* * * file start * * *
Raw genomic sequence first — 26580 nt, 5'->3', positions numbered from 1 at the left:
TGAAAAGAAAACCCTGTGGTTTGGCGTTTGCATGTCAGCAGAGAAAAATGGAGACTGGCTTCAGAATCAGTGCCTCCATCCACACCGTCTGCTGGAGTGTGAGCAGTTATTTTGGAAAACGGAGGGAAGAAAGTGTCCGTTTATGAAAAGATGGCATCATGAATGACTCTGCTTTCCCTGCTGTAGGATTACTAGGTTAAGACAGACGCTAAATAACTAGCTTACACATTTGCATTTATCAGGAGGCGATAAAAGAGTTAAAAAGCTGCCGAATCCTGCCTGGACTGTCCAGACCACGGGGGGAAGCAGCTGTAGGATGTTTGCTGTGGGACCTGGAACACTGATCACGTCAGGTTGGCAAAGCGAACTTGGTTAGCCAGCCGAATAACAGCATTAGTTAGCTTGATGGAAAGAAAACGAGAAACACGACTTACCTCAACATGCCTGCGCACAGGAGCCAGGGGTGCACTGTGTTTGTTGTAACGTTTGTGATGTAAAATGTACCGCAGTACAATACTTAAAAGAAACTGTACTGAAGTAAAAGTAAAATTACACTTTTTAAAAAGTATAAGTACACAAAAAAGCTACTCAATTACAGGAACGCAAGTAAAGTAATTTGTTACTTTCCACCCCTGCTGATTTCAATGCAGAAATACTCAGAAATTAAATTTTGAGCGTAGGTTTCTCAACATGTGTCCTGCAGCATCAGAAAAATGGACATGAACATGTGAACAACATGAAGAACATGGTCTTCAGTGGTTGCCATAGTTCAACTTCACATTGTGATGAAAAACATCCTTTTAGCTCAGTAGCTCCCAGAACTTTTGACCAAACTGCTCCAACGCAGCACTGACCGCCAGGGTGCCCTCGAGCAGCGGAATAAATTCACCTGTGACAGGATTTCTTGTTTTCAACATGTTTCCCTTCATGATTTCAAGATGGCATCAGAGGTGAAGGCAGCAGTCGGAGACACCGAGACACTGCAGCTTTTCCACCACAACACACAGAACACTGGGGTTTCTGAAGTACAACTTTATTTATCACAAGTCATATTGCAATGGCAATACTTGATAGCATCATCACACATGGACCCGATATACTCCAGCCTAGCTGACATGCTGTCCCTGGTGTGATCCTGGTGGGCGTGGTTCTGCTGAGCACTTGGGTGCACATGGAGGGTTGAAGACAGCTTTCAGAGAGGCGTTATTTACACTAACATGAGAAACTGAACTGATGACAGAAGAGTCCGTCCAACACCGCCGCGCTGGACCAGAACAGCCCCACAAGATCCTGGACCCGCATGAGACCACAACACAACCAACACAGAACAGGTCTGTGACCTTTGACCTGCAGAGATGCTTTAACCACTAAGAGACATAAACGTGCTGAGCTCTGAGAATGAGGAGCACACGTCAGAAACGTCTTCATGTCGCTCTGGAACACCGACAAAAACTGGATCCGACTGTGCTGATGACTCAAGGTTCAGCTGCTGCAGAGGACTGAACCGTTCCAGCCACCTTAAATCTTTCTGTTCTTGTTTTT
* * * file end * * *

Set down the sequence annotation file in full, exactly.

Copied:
Raw genomic sequence first — 26580 nt, 5'->3', positions numbered from 1 at the left:
TGAAAAGAAAACCCTGTGGTTTGGCGTTTGCATGTCAGCAGAGAAAAATGGAGACTGGCTTCAGAATCAGTGCCTCCATCCACACCGTCTGCTGGAGTGTGAGCAGTTATTTTGGAAAACGGAGGGAAGAAAGTGTCCGTTTATGAAAAGATGGCATCATGAATGACTCTGCTTTCCCTGCTGTAGGATTACTAGGTTAAGACAGACGCTAAATAACTAGCTTACACATTTGCATTTATCAGGAGGCGATAAAAGAGTTAAAAAGCTGCCGAATCCTGCCTGGACTGTCCAGACCACGGGGGGAAGCAGCTGTAGGATGTTTGCTGTGGGACCTGGAACACTGATCACGTCAGGTTGGCAAAGCGAACTTGGTTAGCCAGCCGAATAACAGCATTAGTTAGCTTGATGGAAAGAAAACGAGAAACACGACTTACCTCAACATGCCTGCGCACAGGAGCCAGGGGTGCACTGTGTTTGTTGTAACGTTTGTGATGTAAAATGTACCGCAGTACAATACTTAAAAGAAACTGTACTGAAGTAAAAGTAAAATTACACTTTTTAAAAAGTATAAGTACACAAAAAAGCTACTCAATTACAGGAACGCAAGTAAAGTAATTTGTTACTTTCCACCCCTGCTGATTTCAATGCAGAAATACTCAGAAATTAAATTTTGAGCGTAGGTTTCTCAACATGTGTCCTGCAGCATCAGAAAAATGGACATGAACATGTGAACAACATGAAGAACATGGTCTTCAGTGGTTGCCATAGTTCAACTTCACATTGTGATGAAAAACATCCTTTTAGCTCAGTAGCTCCCAGAACTTTTGACCAAACTGCTCCAACGCAGCACTGACCGCCAGGGTGCCCTCGAGCAGCGGAATAAATTCACCTGTGACAGGATTTCTTGTTTTCAACATGTTTCCCTTCATGATTTCAAGATGGCATCAGAGGTGAAGGCAGCAGTCGGAGACACCGAGACACTGCAGCTTTTCCACCACAACACACAGAACACTGGGGTTTCTGAAGTACAACTTTATTTATCACAAGTCATATTGCAATGGCAATACTTGATAGCATCATCACACATGGACCCGATATACTCCAGCCTAGCTGACATGCTGTCCCTGGTGTGATCCTGGTGGGCGTGGTTCTGCTGAGCACTTGGGTGCACATGGAGGGTTGAAGACAGCTTTCAGAGAGGCGTTATTTACACTAACATGAGAAACTGAACTGATGACAGAAGAGTCCGTCCAACACCGCCGCGCTGGACCAGAACAGCCCCACAAGATCCTGGACCCGCATGAGACCACAACACAACCAACACAGAACAGGTCTGTGACCTTTGACCTGCAGAGATGCTTTAACCACTAAGAGACATAAACGTGCTGAGCTCTGAGAATGAGGAGCACACGTCAGAAACGTCTTCATGTCGCTCTGGAACACCGACAAAAACTGGATCCGACTGTGCTGATGACTCAAGGTTCAGCTGCTGCAGAGGACTGAACCGTTCCAGCCACCTTAAATCTTTCTGTTCTTGTTTTT